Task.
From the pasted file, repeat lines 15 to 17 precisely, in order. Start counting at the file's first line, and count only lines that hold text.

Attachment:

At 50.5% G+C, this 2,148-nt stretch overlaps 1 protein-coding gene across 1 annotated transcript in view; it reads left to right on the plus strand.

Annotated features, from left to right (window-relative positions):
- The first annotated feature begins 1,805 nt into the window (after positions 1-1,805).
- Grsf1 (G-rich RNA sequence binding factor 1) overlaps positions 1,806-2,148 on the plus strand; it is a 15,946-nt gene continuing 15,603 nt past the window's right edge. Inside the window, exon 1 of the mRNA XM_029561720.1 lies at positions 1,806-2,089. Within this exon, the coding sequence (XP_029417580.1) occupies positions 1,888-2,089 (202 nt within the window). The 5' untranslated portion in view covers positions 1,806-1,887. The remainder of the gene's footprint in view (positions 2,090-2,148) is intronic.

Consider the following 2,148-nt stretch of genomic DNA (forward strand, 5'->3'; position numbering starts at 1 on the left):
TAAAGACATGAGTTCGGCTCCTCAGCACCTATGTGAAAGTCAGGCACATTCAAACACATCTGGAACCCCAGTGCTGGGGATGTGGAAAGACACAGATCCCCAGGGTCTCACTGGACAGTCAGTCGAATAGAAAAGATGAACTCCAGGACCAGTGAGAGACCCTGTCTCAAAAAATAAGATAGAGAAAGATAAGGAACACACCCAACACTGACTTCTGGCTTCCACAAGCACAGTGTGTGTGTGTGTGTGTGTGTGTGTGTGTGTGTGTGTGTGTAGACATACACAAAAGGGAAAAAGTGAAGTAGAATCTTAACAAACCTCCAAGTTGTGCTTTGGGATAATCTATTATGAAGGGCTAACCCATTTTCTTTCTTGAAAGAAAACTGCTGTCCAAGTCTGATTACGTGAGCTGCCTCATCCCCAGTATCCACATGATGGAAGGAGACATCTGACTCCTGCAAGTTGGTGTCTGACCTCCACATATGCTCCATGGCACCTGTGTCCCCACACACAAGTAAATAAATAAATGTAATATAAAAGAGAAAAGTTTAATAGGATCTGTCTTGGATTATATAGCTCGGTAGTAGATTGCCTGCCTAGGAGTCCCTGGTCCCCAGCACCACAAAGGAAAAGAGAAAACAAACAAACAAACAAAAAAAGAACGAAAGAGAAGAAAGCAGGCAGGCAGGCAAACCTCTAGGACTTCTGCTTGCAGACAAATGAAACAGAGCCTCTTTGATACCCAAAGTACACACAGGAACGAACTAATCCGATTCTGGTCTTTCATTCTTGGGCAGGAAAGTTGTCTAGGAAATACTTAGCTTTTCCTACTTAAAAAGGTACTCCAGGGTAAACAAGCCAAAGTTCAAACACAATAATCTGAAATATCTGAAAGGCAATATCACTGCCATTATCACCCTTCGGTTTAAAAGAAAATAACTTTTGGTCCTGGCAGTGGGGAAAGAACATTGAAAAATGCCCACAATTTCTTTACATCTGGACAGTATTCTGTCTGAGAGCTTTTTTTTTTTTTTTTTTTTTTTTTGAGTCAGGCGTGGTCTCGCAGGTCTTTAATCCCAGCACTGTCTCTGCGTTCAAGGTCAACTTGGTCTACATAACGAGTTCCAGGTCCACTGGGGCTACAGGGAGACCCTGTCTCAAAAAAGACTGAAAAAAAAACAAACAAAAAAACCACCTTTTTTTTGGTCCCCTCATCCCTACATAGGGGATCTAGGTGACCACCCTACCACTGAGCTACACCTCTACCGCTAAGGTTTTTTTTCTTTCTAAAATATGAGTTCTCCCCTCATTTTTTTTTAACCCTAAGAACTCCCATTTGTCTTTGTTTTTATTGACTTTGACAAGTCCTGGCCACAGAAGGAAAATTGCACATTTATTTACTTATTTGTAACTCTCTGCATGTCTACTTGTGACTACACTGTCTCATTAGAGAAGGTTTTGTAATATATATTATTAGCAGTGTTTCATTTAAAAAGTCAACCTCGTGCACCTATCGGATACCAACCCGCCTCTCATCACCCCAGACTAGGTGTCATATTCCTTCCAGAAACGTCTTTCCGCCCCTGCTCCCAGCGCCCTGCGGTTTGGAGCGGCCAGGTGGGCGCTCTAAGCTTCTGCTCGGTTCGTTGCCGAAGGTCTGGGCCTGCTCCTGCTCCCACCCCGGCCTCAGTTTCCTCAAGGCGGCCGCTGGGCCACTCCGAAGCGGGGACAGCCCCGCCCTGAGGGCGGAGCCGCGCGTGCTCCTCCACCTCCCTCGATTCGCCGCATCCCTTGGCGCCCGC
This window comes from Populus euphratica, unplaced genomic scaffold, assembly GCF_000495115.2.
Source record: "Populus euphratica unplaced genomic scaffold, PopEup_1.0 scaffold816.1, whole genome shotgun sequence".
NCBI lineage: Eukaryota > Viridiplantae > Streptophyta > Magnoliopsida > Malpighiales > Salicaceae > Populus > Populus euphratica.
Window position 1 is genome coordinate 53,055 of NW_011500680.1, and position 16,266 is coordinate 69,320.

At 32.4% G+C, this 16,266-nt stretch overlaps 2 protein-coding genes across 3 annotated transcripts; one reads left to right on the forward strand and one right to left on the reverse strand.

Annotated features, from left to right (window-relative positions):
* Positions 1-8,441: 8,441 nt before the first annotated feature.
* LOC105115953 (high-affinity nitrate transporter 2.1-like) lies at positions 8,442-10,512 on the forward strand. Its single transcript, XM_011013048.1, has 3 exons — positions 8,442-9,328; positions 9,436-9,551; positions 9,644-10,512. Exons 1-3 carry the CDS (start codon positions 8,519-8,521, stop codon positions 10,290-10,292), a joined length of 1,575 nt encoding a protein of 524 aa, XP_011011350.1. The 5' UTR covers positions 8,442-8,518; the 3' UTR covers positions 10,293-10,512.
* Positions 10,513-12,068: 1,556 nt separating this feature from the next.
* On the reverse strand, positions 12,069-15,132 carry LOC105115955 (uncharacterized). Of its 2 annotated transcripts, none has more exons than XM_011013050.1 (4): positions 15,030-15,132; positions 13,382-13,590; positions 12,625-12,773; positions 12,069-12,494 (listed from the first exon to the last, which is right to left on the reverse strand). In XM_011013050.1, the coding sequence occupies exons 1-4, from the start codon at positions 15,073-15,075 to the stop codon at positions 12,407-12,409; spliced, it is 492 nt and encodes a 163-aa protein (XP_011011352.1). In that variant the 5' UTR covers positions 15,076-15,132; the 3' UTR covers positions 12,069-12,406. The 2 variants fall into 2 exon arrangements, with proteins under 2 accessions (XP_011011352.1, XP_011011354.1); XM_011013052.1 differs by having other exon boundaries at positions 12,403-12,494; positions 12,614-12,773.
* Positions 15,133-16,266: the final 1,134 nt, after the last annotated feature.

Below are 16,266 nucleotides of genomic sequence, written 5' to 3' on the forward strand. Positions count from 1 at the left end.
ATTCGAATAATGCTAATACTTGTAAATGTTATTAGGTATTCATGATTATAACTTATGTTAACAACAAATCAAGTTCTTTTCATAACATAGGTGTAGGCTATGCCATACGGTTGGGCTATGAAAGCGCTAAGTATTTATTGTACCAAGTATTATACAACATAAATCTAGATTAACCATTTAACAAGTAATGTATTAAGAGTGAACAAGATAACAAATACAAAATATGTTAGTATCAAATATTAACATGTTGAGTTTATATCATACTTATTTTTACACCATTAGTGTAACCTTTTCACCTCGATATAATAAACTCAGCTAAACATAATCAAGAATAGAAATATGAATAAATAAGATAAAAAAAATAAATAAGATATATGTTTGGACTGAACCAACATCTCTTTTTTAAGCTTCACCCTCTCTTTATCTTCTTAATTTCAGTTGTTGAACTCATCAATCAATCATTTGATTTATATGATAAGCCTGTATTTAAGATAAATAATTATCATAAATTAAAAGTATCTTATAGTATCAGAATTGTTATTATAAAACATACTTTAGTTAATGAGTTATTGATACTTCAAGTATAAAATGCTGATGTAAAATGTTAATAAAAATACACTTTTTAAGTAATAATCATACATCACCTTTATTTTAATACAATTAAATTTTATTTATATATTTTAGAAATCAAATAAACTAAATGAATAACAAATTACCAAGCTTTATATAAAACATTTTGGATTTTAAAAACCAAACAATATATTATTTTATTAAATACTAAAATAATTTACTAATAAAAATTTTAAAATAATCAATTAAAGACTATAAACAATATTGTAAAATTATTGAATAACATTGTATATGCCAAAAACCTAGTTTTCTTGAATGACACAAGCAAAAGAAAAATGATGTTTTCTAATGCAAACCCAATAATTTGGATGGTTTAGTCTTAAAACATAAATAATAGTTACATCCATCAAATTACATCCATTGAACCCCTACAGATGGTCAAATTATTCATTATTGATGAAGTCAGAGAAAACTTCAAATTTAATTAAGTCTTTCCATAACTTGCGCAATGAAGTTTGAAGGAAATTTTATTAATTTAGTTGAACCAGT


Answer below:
* Positions 10,513-12,068: 1,556 nt separating this feature from the next.
* On the reverse strand, positions 12,069-15,132 carry LOC105115955 (uncharacterized). Of its 2 annotated transcripts, none has more exons than XM_011013050.1 (4): positions 15,030-15,132; positions 13,382-13,590; positions 12,625-12,773; positions 12,069-12,494 (listed from the first exon to the last, which is right to left on the reverse strand). In XM_011013050.1, the coding sequence occupies exons 1-4, from the start codon at positions 15,073-15,075 to the stop codon at positions 12,407-12,409; spliced, it is 492 nt and encodes a 163-aa protein (XP_011011352.1). In that variant the 5' UTR covers positions 15,076-15,132; the 3' UTR covers positions 12,069-12,406. The 2 variants fall into 2 exon arrangements, with proteins under 2 accessions (XP_011011352.1, XP_011011354.1); XM_011013052.1 differs by having other exon boundaries at positions 12,403-12,494; positions 12,614-12,773.
* Positions 15,133-16,266: the final 1,134 nt, after the last annotated feature.